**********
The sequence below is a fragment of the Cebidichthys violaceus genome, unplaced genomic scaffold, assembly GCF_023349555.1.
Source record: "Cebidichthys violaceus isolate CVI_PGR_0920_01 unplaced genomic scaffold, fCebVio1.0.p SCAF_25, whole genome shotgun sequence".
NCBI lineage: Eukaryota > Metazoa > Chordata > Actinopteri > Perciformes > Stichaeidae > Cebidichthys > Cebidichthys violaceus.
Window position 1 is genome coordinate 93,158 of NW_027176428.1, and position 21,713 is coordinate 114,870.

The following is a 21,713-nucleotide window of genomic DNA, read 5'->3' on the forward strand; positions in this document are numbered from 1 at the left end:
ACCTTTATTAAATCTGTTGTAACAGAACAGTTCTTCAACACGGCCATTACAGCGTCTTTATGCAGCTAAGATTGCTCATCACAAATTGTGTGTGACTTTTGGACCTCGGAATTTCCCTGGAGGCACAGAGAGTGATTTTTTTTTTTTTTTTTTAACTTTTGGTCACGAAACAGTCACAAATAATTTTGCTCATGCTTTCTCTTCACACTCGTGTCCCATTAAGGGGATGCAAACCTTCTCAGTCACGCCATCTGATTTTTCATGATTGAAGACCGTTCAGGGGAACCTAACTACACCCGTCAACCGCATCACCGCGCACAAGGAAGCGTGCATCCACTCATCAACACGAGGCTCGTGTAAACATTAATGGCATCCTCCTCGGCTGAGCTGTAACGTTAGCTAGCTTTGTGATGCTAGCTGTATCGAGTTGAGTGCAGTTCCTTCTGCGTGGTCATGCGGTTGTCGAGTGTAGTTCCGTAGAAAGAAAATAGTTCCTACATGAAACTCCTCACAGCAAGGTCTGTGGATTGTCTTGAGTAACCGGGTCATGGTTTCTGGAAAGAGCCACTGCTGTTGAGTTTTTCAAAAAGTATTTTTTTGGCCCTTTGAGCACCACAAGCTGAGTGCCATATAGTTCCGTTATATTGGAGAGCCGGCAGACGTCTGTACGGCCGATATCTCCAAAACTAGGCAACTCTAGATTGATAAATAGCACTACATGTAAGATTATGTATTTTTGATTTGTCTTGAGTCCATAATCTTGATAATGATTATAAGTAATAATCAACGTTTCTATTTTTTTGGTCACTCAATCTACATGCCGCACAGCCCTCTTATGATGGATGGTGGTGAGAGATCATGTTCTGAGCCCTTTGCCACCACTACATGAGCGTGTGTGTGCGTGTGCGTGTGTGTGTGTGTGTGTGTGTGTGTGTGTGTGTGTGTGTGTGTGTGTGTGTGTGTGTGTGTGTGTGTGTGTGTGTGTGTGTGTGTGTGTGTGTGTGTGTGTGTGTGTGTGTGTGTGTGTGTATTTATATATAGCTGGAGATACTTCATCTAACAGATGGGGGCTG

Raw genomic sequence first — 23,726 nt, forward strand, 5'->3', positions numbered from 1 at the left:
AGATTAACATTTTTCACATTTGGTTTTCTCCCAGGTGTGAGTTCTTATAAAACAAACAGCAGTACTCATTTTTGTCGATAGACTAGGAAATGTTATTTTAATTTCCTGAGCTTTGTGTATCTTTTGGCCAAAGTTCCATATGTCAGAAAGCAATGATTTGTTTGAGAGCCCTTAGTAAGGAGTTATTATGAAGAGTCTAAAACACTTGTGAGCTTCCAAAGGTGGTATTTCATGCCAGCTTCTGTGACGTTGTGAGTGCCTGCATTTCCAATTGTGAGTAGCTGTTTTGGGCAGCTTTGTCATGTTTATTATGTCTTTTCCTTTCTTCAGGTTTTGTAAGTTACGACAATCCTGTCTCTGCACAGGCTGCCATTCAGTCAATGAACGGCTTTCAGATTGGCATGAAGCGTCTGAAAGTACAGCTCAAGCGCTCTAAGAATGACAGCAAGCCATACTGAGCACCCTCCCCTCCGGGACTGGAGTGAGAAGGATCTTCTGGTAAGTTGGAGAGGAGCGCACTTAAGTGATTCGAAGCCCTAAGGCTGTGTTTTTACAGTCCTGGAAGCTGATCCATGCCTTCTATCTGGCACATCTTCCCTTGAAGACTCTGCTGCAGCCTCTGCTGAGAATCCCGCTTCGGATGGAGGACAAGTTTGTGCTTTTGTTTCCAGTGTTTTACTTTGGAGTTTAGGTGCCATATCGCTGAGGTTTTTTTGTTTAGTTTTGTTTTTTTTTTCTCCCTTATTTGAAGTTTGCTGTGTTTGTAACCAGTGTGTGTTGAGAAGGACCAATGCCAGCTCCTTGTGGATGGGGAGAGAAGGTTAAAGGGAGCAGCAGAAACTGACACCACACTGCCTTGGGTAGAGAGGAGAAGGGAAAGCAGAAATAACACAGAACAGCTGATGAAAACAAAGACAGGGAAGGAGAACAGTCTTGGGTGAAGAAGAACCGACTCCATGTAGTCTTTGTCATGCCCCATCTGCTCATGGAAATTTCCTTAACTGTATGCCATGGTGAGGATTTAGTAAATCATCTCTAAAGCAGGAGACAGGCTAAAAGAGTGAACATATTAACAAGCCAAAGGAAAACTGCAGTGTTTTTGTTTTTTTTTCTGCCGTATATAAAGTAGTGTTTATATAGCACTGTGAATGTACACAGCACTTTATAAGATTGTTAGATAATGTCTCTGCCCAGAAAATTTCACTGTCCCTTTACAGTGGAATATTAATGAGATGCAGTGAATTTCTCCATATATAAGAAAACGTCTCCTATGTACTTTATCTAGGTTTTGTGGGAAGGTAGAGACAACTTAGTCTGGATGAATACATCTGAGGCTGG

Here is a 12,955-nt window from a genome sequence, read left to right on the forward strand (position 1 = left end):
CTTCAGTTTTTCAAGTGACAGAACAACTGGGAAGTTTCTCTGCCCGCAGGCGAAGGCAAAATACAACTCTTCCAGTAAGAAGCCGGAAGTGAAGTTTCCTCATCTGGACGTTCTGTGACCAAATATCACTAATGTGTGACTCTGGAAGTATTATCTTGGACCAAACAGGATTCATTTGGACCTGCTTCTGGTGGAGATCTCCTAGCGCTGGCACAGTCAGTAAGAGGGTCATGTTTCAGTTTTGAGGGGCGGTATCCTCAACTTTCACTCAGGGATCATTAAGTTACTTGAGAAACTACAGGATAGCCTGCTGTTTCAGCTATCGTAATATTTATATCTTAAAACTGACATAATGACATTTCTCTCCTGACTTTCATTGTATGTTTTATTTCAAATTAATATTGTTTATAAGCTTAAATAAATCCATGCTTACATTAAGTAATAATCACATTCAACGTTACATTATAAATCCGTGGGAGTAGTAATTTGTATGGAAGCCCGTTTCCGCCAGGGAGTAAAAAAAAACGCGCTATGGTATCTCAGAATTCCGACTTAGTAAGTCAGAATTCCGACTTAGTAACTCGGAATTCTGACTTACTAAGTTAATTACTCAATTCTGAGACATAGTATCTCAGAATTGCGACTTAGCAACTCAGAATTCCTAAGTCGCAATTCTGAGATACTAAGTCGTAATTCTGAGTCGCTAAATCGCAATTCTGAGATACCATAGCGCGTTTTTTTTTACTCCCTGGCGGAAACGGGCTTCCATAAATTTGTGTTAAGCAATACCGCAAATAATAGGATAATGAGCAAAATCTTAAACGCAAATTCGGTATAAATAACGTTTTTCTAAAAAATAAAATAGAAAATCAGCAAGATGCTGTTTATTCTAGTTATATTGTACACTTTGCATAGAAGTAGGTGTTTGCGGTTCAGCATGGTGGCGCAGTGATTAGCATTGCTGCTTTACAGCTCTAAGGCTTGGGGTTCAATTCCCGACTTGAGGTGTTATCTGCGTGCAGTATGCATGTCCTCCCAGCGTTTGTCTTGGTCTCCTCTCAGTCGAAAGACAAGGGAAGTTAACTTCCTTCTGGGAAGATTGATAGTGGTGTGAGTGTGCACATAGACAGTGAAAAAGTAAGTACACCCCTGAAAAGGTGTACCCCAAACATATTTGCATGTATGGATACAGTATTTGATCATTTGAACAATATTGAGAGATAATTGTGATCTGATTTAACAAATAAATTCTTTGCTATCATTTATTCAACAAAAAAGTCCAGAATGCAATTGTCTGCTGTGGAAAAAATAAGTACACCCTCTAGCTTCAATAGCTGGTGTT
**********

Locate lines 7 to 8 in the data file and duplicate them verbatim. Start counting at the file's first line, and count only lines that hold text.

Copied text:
Raw genomic sequence first — 23,726 nt, forward strand, 5'->3', positions numbered from 1 at the left:
AGATTAACATTTTTCACATTTGGTTTTCTCCCAGGTGTGAGTTCTTATAAAACAAACAGCAGTACTCATTTTTGTCGATAGACTAGGAAATGTTATTTTAATTTCCTGAGCTTTGTGTATCTTTTGGCCAAAGTTCCATATGTCAGAAAGCAATGATTTGTTTGAGAGCCCTTAGTAAGGAGTTATTATGAAGAGTCTAAAACACTTGTGAGCTTCCAAAGGTGGTATTTCATGCCAGCTTCTGTGACGTTGTGAGTGCCTGCATTTCCAATTGTGAGTAGCTGTTTTGGGCAGCTTTGTCATGTTTATTATGTCTTTTCCTTTCTTCAGGTTTTGTAAGTTACGACAATCCTGTCTCTGCACAGGCTGCCATTCAGTCAATGAACGGCTTTCAGATTGGCATGAAGCGTCTGAAAGTACAGCTCAAGCGCTCTAAGAATGACAGCAAGCCATACTGAGCACCCTCCCCTCCGGGACTGGAGTGAGAAGGATCTTCTGGTAAGTTGGAGAGGAGCGCACTTAAGTGATTCGAAGCCCTAAGGCTGTGTTTTTACAGTCCTGGAAGCTGATCCATGCCTTCTATCTGGCACATCTTCCCTTGAAGACTCTGCTGCAGCCTCTGCTGAGAATCCCGCTTCGGATGGAGGACAAGTTTGTGCTTTTGTTTCCAGTGTTTTACTTTGGAGTTTAGGTGCCATATCGCTGAGGTTTTTTTGTTTAGTTTTGTTTTTTTTTTCTCCCTTATTTGAAGTTTGCTGTGTTTGTAACCAGTGTGTGTTGAGAAGGACCAATGCCAGCTCCTTGTGGATGGGGAGAGAAGGTTAAAGGGAGCAGCAGAAACTGACACCACACTGCCTTGGGTAGAGAGGAGAAGGGAAAGCAGAAATAACACAGAACAGCTGATGAAAACAAAGACAGGGAAGGAGAACAGTCTTGGGTGAAGAAGAACCGACTCCATGTAGTCTTTGTCATGCCCCATCTGCTCATGGAAATTTCCTTAACTGTATGCCATGGTGAGGATTTAGTAAATCATCTCTAAAGCAGGAGACAGGCTAAAAGAGTGAACATATTAACAAGCCAAAGGAAAACTGCAGTGTTTTTGTTTTTTTTTCTGCCGTATATAAAGTAGTGTTTATATAGCACTGTGAATGTACACAGCACTTTATAAGATTGTTAGATAATGTCTCTGCCCAGAAAATTTCACTGTCCCTTTACAGTGGAATATTAATGAGATGCAGTGAATTTCTCCATATATAAGAAAACGTCTCCTATGTACTTTATCTAGGTTTTGTGGGAAGGTAGAGACAACTTAGTCTGGATGAATACATCTGAGGCTGG